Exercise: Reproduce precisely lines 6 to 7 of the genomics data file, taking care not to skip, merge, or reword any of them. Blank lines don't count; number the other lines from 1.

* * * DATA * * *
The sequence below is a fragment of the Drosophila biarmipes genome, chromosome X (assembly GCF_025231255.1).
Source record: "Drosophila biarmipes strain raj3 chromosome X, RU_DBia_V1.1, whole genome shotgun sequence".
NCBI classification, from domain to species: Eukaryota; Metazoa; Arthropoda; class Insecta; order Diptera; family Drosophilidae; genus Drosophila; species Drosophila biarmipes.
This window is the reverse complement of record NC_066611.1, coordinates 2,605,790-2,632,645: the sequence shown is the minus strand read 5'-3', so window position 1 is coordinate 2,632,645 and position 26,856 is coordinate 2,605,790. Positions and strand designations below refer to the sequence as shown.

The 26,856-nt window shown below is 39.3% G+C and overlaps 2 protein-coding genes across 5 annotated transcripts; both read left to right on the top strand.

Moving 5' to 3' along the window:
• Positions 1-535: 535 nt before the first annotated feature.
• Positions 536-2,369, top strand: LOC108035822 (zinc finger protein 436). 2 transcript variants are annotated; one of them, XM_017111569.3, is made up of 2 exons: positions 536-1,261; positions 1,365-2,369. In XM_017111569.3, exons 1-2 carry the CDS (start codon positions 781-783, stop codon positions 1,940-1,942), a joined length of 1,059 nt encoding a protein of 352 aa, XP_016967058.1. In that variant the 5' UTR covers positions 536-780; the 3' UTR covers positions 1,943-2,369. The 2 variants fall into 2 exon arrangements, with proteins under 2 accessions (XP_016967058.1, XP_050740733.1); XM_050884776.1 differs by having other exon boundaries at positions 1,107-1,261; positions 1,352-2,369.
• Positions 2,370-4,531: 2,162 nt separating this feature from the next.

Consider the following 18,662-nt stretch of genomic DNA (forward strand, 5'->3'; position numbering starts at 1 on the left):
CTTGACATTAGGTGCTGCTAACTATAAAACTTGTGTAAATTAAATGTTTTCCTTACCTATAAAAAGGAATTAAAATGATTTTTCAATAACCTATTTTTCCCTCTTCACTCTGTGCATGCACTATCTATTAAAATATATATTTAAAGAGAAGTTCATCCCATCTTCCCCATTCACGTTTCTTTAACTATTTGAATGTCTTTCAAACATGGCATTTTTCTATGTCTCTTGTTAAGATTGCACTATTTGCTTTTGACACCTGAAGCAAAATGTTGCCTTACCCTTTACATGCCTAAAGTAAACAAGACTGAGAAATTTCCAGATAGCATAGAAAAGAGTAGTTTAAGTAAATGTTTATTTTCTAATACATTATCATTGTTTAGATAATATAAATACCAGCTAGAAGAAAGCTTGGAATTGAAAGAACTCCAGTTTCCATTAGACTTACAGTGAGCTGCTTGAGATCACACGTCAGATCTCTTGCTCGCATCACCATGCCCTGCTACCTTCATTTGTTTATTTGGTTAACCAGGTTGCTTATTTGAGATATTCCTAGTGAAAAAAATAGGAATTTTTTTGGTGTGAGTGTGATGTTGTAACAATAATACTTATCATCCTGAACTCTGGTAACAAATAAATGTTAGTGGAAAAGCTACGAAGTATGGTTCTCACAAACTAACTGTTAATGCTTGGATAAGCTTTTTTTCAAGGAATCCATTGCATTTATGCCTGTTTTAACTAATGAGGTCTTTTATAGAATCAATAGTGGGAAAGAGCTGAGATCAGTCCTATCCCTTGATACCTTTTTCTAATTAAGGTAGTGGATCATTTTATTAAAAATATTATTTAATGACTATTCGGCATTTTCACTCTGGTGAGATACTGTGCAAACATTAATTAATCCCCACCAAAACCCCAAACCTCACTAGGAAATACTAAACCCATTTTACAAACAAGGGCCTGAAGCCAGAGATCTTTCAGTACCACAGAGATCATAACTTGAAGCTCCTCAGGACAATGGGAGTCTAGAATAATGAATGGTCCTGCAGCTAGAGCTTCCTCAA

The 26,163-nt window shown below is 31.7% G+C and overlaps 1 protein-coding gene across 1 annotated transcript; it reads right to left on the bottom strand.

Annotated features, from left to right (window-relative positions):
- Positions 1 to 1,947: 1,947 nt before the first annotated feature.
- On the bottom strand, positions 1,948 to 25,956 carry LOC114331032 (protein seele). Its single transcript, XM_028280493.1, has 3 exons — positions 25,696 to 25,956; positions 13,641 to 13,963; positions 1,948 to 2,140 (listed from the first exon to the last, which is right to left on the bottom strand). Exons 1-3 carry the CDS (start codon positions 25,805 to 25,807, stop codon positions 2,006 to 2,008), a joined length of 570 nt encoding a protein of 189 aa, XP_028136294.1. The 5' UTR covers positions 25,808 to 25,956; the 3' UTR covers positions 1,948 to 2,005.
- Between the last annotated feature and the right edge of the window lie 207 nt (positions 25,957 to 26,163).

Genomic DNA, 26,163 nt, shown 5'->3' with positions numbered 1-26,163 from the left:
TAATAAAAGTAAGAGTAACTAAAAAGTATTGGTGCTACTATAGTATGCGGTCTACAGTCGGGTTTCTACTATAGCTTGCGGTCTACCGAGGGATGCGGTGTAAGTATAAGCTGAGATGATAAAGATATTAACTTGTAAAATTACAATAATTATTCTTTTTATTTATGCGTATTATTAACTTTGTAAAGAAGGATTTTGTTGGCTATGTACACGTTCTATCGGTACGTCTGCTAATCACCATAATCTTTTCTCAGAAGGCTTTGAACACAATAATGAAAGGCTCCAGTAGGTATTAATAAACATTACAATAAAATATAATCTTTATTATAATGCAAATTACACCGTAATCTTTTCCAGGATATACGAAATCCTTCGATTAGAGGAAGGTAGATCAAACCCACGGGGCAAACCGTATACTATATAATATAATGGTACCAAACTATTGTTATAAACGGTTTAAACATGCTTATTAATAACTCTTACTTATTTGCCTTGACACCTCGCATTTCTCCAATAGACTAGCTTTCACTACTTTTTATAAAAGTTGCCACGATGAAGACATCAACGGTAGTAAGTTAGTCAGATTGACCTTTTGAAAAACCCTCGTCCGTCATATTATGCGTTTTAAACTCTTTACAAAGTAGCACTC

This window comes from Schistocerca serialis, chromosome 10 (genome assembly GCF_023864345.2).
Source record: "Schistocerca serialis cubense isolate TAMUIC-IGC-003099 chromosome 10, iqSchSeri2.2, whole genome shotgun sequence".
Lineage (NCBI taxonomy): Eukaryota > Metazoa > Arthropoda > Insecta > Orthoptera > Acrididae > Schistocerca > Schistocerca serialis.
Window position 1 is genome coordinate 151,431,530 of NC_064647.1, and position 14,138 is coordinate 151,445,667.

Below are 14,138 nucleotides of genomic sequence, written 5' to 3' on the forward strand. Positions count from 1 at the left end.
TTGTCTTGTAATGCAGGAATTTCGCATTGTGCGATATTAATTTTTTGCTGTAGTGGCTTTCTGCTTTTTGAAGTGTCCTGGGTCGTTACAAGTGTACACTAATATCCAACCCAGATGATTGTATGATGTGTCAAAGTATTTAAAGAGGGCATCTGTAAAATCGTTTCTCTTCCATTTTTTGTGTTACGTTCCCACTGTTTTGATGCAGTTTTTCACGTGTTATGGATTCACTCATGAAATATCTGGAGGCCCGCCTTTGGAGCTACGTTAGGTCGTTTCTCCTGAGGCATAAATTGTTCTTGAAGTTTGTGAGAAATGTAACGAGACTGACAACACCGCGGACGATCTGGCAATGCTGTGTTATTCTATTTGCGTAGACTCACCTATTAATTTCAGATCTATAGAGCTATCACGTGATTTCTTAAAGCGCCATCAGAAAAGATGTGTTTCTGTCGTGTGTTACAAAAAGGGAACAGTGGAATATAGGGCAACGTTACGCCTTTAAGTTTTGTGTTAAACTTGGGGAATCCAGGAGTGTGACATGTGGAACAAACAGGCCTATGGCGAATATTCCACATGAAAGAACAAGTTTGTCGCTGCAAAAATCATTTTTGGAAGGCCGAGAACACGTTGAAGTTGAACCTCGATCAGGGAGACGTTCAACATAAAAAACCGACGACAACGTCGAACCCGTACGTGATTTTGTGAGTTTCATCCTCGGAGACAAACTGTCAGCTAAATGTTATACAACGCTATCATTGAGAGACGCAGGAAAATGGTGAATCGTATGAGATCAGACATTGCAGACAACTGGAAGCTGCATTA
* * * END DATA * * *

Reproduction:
Moving 5' to 3' along the window:
• Positions 1-535: 535 nt before the first annotated feature.